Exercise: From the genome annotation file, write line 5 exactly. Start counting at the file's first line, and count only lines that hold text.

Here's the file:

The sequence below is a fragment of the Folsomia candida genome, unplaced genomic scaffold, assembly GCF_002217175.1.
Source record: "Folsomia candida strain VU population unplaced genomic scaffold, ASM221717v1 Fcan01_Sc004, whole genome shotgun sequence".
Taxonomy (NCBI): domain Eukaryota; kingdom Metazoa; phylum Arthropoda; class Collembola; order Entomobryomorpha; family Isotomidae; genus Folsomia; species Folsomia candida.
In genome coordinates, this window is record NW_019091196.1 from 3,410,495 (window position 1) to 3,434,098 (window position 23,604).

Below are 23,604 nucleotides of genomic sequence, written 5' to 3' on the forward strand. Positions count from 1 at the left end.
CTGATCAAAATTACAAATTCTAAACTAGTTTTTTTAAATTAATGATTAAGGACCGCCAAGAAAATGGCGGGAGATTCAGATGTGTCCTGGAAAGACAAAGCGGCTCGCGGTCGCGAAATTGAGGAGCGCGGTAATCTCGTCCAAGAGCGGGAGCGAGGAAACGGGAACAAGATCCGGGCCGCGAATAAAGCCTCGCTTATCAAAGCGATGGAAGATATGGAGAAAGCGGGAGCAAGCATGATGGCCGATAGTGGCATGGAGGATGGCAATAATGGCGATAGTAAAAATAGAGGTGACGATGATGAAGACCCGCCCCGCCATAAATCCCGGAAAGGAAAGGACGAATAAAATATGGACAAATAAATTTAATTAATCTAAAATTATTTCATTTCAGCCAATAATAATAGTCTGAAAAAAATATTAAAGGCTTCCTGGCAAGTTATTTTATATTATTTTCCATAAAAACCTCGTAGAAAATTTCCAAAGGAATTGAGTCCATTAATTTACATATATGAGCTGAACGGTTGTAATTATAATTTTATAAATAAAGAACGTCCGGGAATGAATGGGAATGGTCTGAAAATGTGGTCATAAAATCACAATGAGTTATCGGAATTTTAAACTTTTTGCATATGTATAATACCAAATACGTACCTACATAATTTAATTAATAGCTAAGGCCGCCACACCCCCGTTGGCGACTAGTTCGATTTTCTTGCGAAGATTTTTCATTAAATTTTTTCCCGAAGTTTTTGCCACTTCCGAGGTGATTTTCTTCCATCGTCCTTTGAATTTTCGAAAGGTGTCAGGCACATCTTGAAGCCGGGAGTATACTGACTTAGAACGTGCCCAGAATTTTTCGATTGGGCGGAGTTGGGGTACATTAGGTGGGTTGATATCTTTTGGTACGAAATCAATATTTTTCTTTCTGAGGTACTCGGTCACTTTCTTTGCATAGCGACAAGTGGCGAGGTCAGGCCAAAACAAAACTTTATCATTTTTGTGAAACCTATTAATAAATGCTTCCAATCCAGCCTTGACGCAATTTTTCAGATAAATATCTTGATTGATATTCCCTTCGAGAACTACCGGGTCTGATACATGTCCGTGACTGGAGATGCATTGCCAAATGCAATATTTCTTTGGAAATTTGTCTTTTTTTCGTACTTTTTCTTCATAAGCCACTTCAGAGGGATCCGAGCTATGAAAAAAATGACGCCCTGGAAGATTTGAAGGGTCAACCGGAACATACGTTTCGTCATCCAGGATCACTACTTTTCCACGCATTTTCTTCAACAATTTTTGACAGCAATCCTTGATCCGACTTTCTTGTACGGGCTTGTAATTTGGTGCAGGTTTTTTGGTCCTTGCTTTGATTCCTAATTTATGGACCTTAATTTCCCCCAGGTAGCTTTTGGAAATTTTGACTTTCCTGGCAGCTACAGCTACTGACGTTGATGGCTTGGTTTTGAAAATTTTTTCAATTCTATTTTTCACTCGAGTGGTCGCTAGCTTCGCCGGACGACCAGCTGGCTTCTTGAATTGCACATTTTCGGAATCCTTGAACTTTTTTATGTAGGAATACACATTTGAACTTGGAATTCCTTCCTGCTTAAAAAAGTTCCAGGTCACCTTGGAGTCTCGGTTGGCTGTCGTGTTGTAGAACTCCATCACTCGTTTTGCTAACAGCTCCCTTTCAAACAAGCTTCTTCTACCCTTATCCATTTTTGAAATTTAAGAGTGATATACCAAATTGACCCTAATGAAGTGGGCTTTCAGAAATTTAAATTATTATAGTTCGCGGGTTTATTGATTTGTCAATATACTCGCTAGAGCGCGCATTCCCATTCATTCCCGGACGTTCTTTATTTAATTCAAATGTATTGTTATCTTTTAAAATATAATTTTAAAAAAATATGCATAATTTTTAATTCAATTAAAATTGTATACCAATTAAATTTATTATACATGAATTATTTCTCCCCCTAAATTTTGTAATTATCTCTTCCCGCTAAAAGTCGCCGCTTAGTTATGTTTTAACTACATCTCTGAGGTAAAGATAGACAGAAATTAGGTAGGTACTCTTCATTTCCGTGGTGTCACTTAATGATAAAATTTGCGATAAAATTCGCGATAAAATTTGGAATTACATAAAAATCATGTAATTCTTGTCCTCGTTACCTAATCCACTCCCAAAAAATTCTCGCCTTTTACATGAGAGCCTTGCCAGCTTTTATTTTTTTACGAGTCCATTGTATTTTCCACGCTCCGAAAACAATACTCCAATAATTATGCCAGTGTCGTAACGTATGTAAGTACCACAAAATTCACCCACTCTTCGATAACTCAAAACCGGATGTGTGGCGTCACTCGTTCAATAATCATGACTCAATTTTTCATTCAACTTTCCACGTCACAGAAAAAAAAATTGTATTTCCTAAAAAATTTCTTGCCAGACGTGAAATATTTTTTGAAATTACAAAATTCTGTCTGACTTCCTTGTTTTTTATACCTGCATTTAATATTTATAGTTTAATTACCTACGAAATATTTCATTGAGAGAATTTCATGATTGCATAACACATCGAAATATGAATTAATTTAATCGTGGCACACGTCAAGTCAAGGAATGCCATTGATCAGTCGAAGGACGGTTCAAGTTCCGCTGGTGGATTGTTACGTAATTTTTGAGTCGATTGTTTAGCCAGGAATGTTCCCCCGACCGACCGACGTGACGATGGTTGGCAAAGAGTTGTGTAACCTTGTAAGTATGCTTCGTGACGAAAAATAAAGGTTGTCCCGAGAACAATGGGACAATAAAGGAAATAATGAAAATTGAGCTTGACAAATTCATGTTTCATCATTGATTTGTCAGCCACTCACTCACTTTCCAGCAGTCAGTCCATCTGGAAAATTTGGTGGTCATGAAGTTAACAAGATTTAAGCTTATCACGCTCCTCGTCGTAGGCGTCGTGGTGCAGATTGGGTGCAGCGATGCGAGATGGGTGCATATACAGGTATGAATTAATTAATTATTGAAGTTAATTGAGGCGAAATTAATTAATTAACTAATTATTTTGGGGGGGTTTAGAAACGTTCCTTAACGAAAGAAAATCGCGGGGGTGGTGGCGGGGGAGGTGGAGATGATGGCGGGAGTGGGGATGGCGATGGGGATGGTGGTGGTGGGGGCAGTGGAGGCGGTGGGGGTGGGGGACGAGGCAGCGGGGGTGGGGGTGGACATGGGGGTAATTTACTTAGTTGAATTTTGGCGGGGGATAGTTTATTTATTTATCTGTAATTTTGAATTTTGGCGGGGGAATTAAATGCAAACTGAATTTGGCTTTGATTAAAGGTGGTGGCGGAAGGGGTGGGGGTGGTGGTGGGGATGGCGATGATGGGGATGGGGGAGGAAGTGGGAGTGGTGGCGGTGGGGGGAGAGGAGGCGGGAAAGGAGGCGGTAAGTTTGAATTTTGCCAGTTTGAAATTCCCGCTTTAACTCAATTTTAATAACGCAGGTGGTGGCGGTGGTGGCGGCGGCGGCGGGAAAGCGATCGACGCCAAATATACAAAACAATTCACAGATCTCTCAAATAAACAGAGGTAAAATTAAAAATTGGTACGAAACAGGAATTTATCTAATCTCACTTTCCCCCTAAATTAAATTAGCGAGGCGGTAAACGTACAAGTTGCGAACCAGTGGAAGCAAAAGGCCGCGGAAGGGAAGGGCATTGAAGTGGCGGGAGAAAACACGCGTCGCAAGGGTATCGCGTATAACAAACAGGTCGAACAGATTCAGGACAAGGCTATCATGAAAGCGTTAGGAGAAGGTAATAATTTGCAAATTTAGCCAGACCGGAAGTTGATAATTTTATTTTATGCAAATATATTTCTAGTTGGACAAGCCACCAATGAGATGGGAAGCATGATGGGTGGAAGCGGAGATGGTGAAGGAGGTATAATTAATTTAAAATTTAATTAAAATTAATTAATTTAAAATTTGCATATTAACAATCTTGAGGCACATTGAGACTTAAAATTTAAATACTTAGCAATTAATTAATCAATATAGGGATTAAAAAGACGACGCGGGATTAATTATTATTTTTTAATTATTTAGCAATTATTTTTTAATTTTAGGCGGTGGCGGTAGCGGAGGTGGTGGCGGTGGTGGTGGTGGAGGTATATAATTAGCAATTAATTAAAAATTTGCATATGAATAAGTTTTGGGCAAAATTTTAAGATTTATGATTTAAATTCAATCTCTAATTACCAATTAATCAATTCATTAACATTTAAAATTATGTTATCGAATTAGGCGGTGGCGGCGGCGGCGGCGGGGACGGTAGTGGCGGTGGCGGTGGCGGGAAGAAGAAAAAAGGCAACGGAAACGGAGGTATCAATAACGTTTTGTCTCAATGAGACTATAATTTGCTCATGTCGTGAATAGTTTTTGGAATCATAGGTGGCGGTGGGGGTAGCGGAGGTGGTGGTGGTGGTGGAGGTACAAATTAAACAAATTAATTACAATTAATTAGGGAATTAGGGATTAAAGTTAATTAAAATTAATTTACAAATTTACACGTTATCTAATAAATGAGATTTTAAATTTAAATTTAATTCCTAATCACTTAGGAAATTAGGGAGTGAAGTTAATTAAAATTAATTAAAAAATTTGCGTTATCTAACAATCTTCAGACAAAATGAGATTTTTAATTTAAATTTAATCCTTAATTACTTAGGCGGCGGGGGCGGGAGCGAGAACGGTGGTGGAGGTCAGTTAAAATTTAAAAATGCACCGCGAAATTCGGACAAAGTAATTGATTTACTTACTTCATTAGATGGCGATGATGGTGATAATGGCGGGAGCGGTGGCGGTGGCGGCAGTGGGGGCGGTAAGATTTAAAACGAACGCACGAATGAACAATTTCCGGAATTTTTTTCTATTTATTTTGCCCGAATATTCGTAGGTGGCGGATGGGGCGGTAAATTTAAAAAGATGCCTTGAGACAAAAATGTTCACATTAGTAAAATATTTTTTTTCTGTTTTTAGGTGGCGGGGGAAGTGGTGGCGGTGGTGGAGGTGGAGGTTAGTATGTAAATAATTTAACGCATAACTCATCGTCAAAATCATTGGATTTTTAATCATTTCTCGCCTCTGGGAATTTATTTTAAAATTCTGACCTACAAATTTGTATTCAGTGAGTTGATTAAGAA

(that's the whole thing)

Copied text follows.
Below are 23,604 nucleotides of genomic sequence, written 5' to 3' on the forward strand. Positions count from 1 at the left end.